IT Times Talks To Jeanne Reese
After more than 20 years at UC Davis, Jeanne Reese has taken on the role of IET-Mediaworks' associate director. Reese received a Bachelor's degree in agricultural economics/business management at UC Davis and a Master's degree from the UC Davis Graduate School of Management. She worked with the Office of Resource Management and Planning for 12 years, with Physics for three years, and with Robert Shelton in the Office of Research for more than four years. Most recently, Reese has worked as the administrative manager for the National Institute for Global Environmental Change. According to Harry Matthews, director of Mediaworks, "During her 22 years with UC Davis, Jeanne has developed a broad knowledge of the campus and established a reputation for clear understanding of business and academic issues."
Although her office was a whirlwind of activity, we were able to catch up with Jeanne Reese during her first week at IET Mediaworks and briefly talk with her about her new campus appointment. She was busy renewing acquaintances with many of the staff whom she had met while on a 1999 consulting assignment in Information Technology.
It was evident from our brief discussion that Jeanne enjoys being around creative people and that she likes the creative aspects of the business side of things. Excerpts from our brief interview follow.
ITT: What enticed you to this position, given you have been part of the campus community for more than 20 years?
Reese: Has it really been more than 20 years? It doesn't seem that long ago when I was a UCD student standing in line to pay fees. I wanted to come to Mediaworks because this program has a treasure trove of skilled artists—more than 40—with an impressive array of expertise. This is a wonderful opportunity for me to help match that expertise to the university community. Part of my role is to assure a strong organizational infrastructure behind these artists and designers, programmers, photographers, audio and video specialists. So for me, this is a very appealing mix of art, technology, and business.
ITT: What are the greatest challenges you see for Mediaworks, immediately and in the next three to six months?
Reese: Mediaworks is a valuable campus resource and we need to target our services to the best instructional advantage. We have a lot to do to effectively convey these educational technology capabilities to the campus community. This is a big challenge in both the short and long term. The diversity of skills within our organization, while giving us strength, is also a challenge to integrate smoothly into our services. However, this is definitely worth doing, since this is where the synergy happens in a multidisciplinary group such as Mediaworks.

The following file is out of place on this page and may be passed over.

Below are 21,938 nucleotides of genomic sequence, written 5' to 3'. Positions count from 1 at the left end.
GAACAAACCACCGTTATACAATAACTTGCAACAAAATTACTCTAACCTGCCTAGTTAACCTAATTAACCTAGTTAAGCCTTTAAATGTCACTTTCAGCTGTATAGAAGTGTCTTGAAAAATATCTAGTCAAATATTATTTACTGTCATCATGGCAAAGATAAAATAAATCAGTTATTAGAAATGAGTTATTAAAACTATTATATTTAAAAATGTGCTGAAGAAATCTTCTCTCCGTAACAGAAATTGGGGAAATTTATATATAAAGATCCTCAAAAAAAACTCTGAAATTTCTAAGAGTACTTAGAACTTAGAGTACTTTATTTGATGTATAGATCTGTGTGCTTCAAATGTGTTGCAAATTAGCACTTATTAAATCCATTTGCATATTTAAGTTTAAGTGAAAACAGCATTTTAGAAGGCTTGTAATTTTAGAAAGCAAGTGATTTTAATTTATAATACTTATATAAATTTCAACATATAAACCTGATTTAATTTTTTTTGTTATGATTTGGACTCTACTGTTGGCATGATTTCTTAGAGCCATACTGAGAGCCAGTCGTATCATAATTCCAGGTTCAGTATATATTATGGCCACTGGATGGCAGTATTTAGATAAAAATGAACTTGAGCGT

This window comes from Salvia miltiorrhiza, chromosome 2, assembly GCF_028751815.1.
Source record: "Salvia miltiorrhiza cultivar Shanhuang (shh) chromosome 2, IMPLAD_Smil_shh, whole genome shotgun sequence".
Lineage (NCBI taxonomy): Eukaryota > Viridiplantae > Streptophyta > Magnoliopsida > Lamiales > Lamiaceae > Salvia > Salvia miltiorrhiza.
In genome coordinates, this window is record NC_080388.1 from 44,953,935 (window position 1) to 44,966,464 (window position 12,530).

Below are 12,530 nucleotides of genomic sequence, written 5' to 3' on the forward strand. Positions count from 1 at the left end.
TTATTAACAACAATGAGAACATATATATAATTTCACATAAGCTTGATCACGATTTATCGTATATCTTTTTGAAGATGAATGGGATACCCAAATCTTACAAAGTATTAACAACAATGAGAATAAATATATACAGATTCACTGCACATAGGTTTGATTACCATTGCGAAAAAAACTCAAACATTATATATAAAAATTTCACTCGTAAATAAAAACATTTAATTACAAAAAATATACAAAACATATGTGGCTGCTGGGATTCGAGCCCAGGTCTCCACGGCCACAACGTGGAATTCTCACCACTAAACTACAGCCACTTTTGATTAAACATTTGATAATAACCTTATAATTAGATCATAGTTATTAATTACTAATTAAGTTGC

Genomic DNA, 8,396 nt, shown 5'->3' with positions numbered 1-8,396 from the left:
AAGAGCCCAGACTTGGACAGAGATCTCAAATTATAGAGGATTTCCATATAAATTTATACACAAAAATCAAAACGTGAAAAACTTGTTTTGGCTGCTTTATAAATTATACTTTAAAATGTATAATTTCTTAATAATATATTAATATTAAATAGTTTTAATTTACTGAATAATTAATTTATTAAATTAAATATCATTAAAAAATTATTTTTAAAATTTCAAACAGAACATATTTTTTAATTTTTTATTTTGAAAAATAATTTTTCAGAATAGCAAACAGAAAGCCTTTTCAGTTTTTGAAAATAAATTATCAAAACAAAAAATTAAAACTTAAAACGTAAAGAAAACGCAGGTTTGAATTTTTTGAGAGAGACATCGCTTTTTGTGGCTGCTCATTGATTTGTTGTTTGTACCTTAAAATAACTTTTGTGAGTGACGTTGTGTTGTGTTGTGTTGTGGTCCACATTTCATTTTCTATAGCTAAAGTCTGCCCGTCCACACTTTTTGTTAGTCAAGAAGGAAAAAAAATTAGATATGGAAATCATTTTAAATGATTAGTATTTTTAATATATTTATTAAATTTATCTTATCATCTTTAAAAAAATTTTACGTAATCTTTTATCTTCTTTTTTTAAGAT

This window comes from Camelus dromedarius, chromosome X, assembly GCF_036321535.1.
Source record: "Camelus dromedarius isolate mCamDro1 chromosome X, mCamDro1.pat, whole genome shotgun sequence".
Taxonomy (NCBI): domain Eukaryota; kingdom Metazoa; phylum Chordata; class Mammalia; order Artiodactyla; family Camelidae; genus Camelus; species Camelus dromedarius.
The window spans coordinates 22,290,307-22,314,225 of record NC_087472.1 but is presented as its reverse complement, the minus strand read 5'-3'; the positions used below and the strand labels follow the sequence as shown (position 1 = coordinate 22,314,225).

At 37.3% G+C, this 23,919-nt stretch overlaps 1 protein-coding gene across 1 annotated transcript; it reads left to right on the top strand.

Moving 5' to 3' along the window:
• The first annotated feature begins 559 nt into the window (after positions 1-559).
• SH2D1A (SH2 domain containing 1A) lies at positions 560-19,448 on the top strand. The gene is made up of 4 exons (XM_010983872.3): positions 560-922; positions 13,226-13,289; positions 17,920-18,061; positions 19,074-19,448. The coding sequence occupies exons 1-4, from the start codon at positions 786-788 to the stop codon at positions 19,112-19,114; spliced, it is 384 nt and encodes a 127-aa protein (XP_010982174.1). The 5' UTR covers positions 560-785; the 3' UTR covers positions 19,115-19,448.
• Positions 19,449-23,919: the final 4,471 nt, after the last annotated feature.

ITT: What are the greatest opportunities you see ahead for Mediaworks?
Reese: Computing advances have made so much more available at the desktop level. But it takes time to become proficient enough to match the technology to the concepts you want to illustrate in the classroom or research seminar. Mediaworks has a great niche—helping faculty determine the illustration method, whether a photograph, a 3-D video clip, or some line drawings on how to put together a DNA sample. Mediaworks helps match the technology, whether an elegant low-end solution or a state-of-the-art solution, to what faculty want to demonstrate in their courses.
ITT: I know you need to get back to work, but one last question ... are you an educational technology expert?
Reese: No, I'm not. And actually, just today I used that to our advantage. Several staff were showing me a very clever media clip they had developed for our new Web site. I asked how to navigate and they realized my reaction was one they needed to anticipate in how they set up the demonstration. Mediaworks has an audience with a range of technology skills; and for now, I can be the demo for inexperienced users. The staff has already threatened to send me to technology boot camp, which would be great. Whether or not I go, we need to present our Mediaworks services so those less familiar with the technology are intrigued enough to find out more.